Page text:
Court Marshal

Why divorced couples must consider shared parenting

It is not about dividing time between the partners with arithmetic precision, but ensuring bond with both.

 |  Court Marshal  |  4-minute read |   29-04-2016
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There is a need to consider the introduction of the concept of shared parenting - for not just balancing the rights of estranged parents, but also ensuring that breakdown of marriages do not put at risk the physical, psychological and emotional well-being of children.

The existing practise is to hand over custody to either the father or the mother, taking into account the best interests of the child. But given the effect alienation from either of the parents can have on the child, to choose between the father and the mother without first considering possibilities of joint parenting may not just be against the interest but also against the rights of the child.

With April 25 being marked as the International Parental Alienation Awareness Day, it is time to realise that the problem was for real and a custody battle could no longer be taken as a mere "right of father" versus "right of mother" case. Every child should have the right to have the company of his father and mother if they are alive, even if they may not be living together as husband and wife.

Also read - Why children must be allowed to doubt and choose for themselves

Studies have revealed that alienation from either parent makes children more prone to dropping out from school, indulging in crime, taking to drugs, or even attempting suicide. The fact that the rate of divorce is on the rise in India, the problem is here to stay and a solution has to be found.

Taking note of the problem, the law commission considered the "legal provisions pertaining to shared custody in both developing and developed countries" and submitted a report in 2015 recommending insertion of a new chapter on custody in the law relating to guardianship and formulation of guidelines on joint custody, parenting plan, etc.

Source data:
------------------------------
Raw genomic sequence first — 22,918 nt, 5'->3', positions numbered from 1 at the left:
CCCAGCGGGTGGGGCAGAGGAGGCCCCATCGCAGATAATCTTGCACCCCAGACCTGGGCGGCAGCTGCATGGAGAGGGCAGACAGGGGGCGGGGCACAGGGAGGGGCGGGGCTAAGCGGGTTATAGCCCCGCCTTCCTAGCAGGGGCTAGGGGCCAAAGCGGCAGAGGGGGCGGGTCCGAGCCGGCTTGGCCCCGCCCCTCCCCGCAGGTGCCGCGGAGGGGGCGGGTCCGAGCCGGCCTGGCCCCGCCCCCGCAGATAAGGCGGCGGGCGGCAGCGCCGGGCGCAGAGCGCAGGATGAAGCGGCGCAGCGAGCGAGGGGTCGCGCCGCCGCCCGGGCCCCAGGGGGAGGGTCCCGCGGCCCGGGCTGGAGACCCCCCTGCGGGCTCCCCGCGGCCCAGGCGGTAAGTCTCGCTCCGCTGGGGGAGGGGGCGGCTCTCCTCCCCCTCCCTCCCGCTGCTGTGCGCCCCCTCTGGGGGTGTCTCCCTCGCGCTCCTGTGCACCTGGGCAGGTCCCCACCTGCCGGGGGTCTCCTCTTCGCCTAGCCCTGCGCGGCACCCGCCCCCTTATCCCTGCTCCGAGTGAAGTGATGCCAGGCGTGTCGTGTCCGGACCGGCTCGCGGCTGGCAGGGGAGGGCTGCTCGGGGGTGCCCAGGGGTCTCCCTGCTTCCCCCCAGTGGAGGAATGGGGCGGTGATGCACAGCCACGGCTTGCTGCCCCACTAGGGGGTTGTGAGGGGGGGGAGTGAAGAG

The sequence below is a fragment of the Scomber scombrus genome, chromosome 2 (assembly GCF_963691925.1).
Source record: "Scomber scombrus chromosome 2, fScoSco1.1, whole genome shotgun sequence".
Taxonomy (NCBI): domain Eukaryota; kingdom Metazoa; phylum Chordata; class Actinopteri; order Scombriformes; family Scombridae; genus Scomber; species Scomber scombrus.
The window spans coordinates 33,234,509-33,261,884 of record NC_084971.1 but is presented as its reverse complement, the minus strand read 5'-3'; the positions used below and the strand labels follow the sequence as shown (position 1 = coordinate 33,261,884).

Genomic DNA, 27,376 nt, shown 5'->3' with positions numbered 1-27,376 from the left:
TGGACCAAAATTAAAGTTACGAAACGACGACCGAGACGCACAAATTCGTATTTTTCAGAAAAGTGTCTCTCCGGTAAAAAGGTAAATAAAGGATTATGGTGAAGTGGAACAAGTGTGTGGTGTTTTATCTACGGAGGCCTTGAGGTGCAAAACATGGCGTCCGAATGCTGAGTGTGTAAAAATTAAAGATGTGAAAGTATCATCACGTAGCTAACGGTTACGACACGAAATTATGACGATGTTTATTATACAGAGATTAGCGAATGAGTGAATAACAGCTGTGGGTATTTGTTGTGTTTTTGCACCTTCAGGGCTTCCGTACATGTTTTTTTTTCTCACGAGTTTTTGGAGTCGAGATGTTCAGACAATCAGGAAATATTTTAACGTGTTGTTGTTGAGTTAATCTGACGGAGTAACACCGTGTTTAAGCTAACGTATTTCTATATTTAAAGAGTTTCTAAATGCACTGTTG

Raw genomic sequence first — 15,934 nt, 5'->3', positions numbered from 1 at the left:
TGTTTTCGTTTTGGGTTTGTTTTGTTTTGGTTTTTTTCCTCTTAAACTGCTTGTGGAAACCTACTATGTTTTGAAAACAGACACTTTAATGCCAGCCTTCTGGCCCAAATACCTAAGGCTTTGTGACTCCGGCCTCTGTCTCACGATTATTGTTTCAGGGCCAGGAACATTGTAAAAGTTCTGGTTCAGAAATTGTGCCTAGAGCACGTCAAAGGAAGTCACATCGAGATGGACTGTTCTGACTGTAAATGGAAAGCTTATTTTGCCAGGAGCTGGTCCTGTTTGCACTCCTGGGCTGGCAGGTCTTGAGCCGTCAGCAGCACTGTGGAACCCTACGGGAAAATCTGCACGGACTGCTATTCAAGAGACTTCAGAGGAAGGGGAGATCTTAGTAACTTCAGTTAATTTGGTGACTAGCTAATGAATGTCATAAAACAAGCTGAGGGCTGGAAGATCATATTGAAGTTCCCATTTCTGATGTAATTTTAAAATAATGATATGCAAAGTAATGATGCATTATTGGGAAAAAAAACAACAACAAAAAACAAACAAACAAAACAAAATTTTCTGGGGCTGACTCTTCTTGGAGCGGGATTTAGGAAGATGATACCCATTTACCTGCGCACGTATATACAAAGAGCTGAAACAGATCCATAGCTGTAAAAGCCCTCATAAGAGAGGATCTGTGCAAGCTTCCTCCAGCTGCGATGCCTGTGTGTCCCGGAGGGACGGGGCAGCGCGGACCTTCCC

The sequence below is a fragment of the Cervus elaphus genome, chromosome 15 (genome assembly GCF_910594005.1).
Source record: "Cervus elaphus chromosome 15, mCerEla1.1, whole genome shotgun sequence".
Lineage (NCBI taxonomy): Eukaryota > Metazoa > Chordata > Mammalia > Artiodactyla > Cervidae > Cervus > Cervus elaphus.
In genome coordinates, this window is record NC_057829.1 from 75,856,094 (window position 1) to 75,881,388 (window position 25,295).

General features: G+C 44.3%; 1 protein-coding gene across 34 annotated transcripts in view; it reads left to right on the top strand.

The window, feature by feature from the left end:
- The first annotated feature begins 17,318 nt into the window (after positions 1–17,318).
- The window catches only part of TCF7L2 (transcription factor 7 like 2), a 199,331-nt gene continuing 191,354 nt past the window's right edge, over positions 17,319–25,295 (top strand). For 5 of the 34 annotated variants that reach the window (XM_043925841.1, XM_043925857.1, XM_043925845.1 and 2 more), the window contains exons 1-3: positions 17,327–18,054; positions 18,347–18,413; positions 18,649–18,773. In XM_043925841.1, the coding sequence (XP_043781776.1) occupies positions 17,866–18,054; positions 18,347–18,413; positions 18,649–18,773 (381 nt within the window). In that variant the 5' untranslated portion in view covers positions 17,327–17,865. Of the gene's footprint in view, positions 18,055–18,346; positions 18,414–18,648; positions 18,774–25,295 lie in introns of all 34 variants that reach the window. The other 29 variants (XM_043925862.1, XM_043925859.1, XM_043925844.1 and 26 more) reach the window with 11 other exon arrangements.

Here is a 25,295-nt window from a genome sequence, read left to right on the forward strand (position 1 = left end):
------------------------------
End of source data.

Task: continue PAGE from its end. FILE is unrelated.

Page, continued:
On the law commission seeking response of the public after circulating a consultation paper in November 2014, most people who responded supported the idea of joint parenting already in operation in several countries.

social-media-r2-016_042916025142.jpg The delay in the decision-making process with claims and counterclaims only add to the trauma, weakening of bond and alienation of the child. 

Dr Rakesh Kapur, who has been involved in promoting the concept, says shared parenting is backed by the National Charter for Children, 2003 wherein clause 18 states, "The state recognises the common responsibilities of both parents in rearing their children".

But there are many others who find shared parenting to be an impractical alternative to granting exclusive custody to one parent, with visitation rights to the other.

True, a child cannot be expected to hop from the father's home to the mother's. But it is not about dividing time between the parents with arithmetic precision, but ensuring bond with both parents.

Also read - How Indian women misuse the law for divorce

All that shared parenting envisages is sharing of responsibilities and rights in the decision-making process with regard to incidents and events in the life of the child.

As against exclusive custody, shared parenting envisages a parenting plan for the child taking into account the age, sex and various other factors, ensuring an equation with both the parents. In some circumstances, a parent may not get physical custody for long time one he would be entitled to take important decisions concerning the child.

The concept seems to be gaining ground with at least two high courts, including Himachal Pradesh, circulating guidelines and a model for drawing a parenting plan among family courts.

The Karnataka High Court in 2013 ruled in a case that both parents were entitled to get custody and brought into operation a parenting plan suitable in the case. There may be cases where shared parenting may prove counterproductive but it should not be rejected without consideration.

At present, the focus in custody disputes is to choose between the two parents.

Such adversarial nature of proceedings in which the wish of the child is considered often leads to tutoring and poisoning of the mind of the child against the noncustodial parent. The delay in the decision-making process with claims and counterclaims only add to the trauma, weakening of bond and alienation of the child.

There ought to be a presumption of shared parenting with the right of any parent to oppose the scheme by proving that it was not in the best interests of the child.

(Courtesy of Mail Today.)


Gyanant Singh Gyanant Singh @gyanant

The writer is a Supreme Court lawyer.

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